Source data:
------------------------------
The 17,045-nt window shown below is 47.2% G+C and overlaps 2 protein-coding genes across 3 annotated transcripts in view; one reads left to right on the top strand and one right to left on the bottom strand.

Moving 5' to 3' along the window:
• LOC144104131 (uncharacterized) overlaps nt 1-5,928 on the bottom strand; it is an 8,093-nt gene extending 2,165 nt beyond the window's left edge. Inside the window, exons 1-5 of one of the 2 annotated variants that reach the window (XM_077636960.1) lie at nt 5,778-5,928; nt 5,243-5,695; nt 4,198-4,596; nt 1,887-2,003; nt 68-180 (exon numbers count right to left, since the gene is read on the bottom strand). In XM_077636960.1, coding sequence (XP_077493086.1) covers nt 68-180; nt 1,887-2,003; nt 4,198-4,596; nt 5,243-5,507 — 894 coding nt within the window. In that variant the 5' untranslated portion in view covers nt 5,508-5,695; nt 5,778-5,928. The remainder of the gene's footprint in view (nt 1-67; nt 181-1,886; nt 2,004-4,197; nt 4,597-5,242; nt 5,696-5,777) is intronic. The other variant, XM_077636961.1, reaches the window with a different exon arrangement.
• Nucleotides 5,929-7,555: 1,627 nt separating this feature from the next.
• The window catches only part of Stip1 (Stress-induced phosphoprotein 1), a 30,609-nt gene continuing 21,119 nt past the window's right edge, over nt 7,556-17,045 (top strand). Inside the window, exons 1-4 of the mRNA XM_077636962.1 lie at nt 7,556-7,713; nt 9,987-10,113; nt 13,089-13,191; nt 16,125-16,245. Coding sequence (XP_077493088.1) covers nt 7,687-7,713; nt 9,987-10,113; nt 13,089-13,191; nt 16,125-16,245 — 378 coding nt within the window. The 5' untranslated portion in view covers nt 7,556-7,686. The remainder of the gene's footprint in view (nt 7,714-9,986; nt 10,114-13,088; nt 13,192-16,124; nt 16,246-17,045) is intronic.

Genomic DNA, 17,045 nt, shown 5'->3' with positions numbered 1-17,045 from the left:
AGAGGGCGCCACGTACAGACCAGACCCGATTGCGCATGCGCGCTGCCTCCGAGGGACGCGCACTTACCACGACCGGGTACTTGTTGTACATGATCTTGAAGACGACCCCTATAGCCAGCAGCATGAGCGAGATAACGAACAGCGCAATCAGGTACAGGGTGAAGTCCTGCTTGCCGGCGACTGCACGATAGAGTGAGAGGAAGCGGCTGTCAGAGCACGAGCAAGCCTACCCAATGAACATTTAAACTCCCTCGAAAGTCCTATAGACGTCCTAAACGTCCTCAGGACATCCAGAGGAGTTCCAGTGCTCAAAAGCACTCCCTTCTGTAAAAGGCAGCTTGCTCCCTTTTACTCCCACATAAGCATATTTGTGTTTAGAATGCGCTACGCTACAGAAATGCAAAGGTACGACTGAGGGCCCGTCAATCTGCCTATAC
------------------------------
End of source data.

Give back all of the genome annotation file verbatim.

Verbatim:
The 17,045-nt window shown below is 47.2% G+C and overlaps 2 protein-coding genes across 3 annotated transcripts in view; one reads left to right on the top strand and one right to left on the bottom strand.

Moving 5' to 3' along the window:
• LOC144104131 (uncharacterized) overlaps nt 1-5,928 on the bottom strand; it is an 8,093-nt gene extending 2,165 nt beyond the window's left edge. Inside the window, exons 1-5 of one of the 2 annotated variants that reach the window (XM_077636960.1) lie at nt 5,778-5,928; nt 5,243-5,695; nt 4,198-4,596; nt 1,887-2,003; nt 68-180 (exon numbers count right to left, since the gene is read on the bottom strand). In XM_077636960.1, coding sequence (XP_077493086.1) covers nt 68-180; nt 1,887-2,003; nt 4,198-4,596; nt 5,243-5,507 — 894 coding nt within the window. In that variant the 5' untranslated portion in view covers nt 5,508-5,695; nt 5,778-5,928. The remainder of the gene's footprint in view (nt 1-67; nt 181-1,886; nt 2,004-4,197; nt 4,597-5,242; nt 5,696-5,777) is intronic. The other variant, XM_077636961.1, reaches the window with a different exon arrangement.
• Nucleotides 5,929-7,555: 1,627 nt separating this feature from the next.
• The window catches only part of Stip1 (Stress-induced phosphoprotein 1), a 30,609-nt gene continuing 21,119 nt past the window's right edge, over nt 7,556-17,045 (top strand). Inside the window, exons 1-4 of the mRNA XM_077636962.1 lie at nt 7,556-7,713; nt 9,987-10,113; nt 13,089-13,191; nt 16,125-16,245. Coding sequence (XP_077493088.1) covers nt 7,687-7,713; nt 9,987-10,113; nt 13,089-13,191; nt 16,125-16,245 — 378 coding nt within the window. The 5' untranslated portion in view covers nt 7,556-7,686. The remainder of the gene's footprint in view (nt 7,714-9,986; nt 10,114-13,088; nt 13,192-16,124; nt 16,246-17,045) is intronic.

Genomic DNA, 17,045 nt, shown 5'->3' with positions numbered 1-17,045 from the left:
AGAGGGCGCCACGTACAGACCAGACCCGATTGCGCATGCGCGCTGCCTCCGAGGGACGCGCACTTACCACGACCGGGTACTTGTTGTACATGATCTTGAAGACGACCCCTATAGCCAGCAGCATGAGCGAGATAACGAACAGCGCAATCAGGTACAGGGTGAAGTCCTGCTTGCCGGCGACTGCACGATAGAGTGAGAGGAAGCGGCTGTCAGAGCACGAGCAAGCCTACCCAATGAACATTTAAACTCCCTCGAAAGTCCTATAGACGTCCTAAACGTCCTCAGGACATCCAGAGGAGTTCCAGTGCTCAAAAGCACTCCCTTCTGTAAAAGGCAGCTTGCTCCCTTTTACTCCCACATAAGCATATTTGTGTTTAGAATGCGCTACGCTACAGAAATGCAAAGGTACGACTGAGGGCCCGTCAATCTGCCTATAC